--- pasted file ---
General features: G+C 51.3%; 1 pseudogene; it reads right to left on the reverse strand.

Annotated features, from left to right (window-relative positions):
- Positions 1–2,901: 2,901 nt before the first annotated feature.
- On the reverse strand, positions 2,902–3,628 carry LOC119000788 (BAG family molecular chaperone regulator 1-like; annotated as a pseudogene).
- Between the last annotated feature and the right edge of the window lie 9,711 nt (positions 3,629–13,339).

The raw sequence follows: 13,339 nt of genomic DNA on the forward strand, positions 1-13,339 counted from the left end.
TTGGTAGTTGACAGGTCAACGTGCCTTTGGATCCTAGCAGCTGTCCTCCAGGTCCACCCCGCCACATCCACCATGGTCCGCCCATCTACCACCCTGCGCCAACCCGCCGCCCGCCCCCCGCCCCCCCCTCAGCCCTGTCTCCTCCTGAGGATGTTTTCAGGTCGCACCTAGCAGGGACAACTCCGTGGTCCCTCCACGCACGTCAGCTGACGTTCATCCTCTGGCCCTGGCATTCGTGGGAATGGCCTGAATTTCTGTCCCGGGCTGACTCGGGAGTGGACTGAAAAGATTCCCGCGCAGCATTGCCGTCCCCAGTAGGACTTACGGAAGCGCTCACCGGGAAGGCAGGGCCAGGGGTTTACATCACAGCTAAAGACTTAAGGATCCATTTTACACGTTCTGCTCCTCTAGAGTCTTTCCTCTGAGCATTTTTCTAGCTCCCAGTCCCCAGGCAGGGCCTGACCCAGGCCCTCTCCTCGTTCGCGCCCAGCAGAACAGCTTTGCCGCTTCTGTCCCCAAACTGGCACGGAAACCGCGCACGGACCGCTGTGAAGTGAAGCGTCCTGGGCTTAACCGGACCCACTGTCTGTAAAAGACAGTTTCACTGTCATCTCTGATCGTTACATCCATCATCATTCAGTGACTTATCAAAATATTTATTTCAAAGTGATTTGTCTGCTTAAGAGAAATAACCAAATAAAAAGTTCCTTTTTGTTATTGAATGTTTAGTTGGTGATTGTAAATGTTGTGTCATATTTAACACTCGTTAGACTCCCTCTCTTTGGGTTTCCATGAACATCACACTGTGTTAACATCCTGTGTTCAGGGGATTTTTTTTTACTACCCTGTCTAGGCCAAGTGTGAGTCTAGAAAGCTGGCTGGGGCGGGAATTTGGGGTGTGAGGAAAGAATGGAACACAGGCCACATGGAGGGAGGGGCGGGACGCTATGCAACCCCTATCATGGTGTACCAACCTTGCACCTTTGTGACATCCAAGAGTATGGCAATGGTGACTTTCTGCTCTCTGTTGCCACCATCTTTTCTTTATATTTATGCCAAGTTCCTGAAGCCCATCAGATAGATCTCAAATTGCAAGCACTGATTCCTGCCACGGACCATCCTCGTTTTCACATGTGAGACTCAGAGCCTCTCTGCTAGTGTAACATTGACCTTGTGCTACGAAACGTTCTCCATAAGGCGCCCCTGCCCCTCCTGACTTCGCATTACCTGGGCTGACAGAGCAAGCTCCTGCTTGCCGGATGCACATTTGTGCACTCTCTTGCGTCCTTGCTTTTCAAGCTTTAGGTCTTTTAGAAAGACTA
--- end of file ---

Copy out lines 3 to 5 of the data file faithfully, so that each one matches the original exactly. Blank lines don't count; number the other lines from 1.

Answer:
- Positions 1–2,901: 2,901 nt before the first annotated feature.
- On the reverse strand, positions 2,902–3,628 carry LOC119000788 (BAG family molecular chaperone regulator 1-like; annotated as a pseudogene).
- Between the last annotated feature and the right edge of the window lie 9,711 nt (positions 3,629–13,339).